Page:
Page:The Folk-Lore Journal Volume 7 1889.djvu/97

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belonging to the above-mentioned, were elected three days before the feast. It was their office to find in the village a reddish-yellow bull and a pure white ram. If such was not to be found, one of another colour would answer the purpose, so long as it was all the same colour. They were purchased with the money collected by the parindyaits, and were led to the place of sacrifice and afterwards killed by the yanheds.

The Moksha had fewer divinities than the Ersa and Teiyukhans. Their ceremonies were less complicated, and they had far fewer officials to direct them. The sacrifices and prayers made at home were performed by the senior members of the household, but for the public festival an old man and woman were elected in every village (see note, § 4). The inyat or ine atya, i.e., the great old man or grandfather performed the service to Soltan, hnt the imlaha or old woman to Asar\ ava (the lady). This old couple was held in un- bounded honour by the villagers as the best repeaters of prayers in the place. If any misfortune befel a Moksha, he at once had recourse to them, asking them to pray to God or to come to their private prayers at home.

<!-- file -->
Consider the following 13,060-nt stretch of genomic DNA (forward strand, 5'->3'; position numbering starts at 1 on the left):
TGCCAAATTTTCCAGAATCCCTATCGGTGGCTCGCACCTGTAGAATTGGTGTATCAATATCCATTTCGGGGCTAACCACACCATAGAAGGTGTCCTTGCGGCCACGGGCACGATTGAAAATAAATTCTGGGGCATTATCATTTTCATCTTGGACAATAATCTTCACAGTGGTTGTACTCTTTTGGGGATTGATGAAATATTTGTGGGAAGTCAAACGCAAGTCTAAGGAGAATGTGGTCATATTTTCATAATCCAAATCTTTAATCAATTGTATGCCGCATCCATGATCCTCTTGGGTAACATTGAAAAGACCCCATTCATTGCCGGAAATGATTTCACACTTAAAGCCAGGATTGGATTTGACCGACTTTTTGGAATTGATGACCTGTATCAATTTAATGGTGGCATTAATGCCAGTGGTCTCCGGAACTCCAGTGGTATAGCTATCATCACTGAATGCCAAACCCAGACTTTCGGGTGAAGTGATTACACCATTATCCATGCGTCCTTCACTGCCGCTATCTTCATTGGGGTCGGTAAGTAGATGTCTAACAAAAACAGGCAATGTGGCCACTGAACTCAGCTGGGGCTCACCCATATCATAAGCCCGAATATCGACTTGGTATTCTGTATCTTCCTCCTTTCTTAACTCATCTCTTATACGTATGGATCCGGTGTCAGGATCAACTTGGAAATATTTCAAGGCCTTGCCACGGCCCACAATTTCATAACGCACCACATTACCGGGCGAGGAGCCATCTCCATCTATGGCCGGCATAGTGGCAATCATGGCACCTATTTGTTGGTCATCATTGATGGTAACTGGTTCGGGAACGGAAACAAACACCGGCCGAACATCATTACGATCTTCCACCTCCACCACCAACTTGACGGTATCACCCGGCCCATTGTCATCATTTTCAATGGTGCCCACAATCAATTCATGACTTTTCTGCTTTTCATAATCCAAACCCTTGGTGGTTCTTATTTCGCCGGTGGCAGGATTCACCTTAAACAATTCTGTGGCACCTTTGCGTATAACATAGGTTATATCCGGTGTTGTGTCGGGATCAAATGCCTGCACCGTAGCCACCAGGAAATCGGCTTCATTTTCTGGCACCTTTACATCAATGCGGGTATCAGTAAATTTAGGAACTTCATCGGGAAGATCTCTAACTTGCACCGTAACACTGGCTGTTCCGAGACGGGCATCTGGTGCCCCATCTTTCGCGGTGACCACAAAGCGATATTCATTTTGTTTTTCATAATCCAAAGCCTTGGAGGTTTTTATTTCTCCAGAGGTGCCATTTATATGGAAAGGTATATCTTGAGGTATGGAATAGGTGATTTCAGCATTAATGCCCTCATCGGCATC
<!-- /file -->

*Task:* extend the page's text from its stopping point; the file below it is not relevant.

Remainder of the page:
Ozais was the word the Ersa and Teryukhans formerly gave to their feasts, their sacrifices, and in general to their divine service. Now-a-days they use in the same sense the word molyan, a loan word from the Russian, and already in use in the first year of the last century. The word ozais, as we have learnt before, also denotes a good spirit or an inferior divinity. But the Moksha still call their divine service by its original term — oshs.

The divine service of the Mordvins was five-fold: —

1. Velen ozais, velen molyan, Moksha vel asks was a public worship or sacrificial feast of the parish. -

2. Petsiyona ozais, petsiyona molyan, Moksha petsiyona osJcs was the divine service of the village.

3. FaJcsya ozais, Moksha, paTcsya oshs was the worship held in a field (paJcsya) or in the open.

4. Kuda ozais, Moksha, kuda osks was the service held at home (kuda).